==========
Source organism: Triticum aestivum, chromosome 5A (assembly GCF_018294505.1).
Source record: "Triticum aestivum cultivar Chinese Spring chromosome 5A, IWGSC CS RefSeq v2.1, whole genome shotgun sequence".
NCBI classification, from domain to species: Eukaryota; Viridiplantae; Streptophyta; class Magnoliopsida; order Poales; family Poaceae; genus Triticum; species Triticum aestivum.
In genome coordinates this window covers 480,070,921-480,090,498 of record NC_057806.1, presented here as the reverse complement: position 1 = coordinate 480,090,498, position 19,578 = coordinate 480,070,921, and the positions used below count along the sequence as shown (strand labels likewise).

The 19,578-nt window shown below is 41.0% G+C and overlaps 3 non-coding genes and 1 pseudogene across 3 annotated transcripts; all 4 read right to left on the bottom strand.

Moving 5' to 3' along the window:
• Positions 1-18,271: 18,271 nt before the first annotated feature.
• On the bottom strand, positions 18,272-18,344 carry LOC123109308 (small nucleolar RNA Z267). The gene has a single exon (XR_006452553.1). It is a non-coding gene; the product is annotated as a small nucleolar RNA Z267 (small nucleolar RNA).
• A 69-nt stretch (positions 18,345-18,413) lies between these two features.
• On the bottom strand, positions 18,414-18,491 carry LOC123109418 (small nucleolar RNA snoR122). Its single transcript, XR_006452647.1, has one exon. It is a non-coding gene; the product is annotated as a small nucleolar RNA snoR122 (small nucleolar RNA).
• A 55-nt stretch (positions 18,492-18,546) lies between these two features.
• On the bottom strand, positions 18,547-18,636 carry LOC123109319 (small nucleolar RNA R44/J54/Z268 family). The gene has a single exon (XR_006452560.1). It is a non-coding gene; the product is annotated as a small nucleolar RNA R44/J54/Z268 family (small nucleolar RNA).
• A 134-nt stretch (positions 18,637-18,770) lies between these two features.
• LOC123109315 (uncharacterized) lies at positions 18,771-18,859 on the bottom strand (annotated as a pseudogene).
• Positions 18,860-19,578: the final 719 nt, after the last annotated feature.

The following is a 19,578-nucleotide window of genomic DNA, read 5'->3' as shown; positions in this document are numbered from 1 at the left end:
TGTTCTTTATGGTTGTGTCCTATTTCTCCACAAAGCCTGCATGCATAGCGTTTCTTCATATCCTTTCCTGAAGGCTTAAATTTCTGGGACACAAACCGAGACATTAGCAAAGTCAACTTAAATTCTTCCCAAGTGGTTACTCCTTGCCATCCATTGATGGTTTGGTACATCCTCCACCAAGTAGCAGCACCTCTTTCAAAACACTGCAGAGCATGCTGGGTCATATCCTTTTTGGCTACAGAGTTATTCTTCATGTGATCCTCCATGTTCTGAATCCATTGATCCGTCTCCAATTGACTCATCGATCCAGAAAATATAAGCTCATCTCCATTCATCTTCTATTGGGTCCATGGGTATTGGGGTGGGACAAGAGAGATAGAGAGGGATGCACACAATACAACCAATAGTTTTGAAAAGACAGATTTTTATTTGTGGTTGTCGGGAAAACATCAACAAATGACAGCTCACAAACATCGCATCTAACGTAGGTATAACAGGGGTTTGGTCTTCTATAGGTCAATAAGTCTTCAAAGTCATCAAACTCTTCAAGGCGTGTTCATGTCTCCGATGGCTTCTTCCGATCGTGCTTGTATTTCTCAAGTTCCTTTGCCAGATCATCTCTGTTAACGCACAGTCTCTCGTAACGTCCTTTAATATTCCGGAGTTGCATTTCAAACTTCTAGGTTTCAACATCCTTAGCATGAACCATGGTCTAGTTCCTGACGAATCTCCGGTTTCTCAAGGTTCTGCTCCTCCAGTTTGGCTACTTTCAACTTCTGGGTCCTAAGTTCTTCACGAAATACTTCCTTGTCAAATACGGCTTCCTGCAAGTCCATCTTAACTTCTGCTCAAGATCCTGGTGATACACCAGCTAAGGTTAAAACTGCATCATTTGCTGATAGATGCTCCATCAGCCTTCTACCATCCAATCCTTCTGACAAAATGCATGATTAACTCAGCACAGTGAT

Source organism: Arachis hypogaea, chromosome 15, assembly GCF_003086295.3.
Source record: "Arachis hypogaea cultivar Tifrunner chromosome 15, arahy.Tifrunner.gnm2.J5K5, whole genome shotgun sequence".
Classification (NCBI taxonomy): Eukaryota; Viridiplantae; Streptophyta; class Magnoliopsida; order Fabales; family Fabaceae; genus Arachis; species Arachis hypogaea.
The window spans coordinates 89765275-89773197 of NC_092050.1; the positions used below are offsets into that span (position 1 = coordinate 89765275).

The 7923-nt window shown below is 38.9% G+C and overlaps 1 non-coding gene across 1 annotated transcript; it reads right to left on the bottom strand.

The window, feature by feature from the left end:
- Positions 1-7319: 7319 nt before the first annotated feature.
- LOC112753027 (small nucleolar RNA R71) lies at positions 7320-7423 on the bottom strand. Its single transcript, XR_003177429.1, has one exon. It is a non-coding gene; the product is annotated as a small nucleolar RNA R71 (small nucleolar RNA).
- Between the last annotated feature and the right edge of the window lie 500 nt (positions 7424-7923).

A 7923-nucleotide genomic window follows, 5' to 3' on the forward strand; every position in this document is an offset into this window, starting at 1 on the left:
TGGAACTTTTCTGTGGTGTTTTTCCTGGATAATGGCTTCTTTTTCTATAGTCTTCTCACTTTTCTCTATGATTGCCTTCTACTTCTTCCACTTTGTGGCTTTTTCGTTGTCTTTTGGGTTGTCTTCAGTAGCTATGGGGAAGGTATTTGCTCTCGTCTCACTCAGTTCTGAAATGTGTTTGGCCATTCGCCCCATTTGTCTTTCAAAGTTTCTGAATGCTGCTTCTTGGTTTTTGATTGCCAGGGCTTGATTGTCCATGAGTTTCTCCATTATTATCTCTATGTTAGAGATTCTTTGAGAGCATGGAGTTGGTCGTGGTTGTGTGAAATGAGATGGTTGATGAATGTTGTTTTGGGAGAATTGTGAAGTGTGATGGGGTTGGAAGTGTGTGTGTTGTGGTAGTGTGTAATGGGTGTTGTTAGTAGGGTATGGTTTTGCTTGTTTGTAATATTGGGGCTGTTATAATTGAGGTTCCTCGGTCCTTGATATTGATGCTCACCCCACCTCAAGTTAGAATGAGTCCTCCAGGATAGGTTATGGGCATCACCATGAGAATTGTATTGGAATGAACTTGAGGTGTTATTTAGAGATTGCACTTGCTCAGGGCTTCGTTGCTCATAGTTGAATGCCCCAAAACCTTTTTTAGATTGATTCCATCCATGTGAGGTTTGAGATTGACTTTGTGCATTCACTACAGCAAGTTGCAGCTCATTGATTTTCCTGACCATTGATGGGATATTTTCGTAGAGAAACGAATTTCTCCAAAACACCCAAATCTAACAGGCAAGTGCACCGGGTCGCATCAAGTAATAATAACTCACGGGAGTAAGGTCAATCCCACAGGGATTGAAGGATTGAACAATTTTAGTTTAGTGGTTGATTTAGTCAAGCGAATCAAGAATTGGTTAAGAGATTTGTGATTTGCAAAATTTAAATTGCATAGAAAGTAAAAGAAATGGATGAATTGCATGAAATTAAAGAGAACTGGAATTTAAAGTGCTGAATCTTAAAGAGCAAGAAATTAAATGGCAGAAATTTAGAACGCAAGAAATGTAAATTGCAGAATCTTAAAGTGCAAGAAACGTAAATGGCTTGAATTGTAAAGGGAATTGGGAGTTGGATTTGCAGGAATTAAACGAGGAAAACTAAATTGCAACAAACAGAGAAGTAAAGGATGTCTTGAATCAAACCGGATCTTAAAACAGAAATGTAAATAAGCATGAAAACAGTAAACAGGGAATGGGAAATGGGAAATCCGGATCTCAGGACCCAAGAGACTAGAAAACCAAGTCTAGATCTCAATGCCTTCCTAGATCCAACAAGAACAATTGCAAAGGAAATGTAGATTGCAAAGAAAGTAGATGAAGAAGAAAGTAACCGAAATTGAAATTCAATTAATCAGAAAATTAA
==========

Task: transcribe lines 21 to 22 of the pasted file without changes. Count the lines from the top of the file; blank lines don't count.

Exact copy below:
The window spans coordinates 89765275-89773197 of NC_092050.1; the positions used below are offsets into that span (position 1 = coordinate 89765275).

The 7923-nt window shown below is 38.9% G+C and overlaps 1 non-coding gene across 1 annotated transcript; it reads right to left on the bottom strand.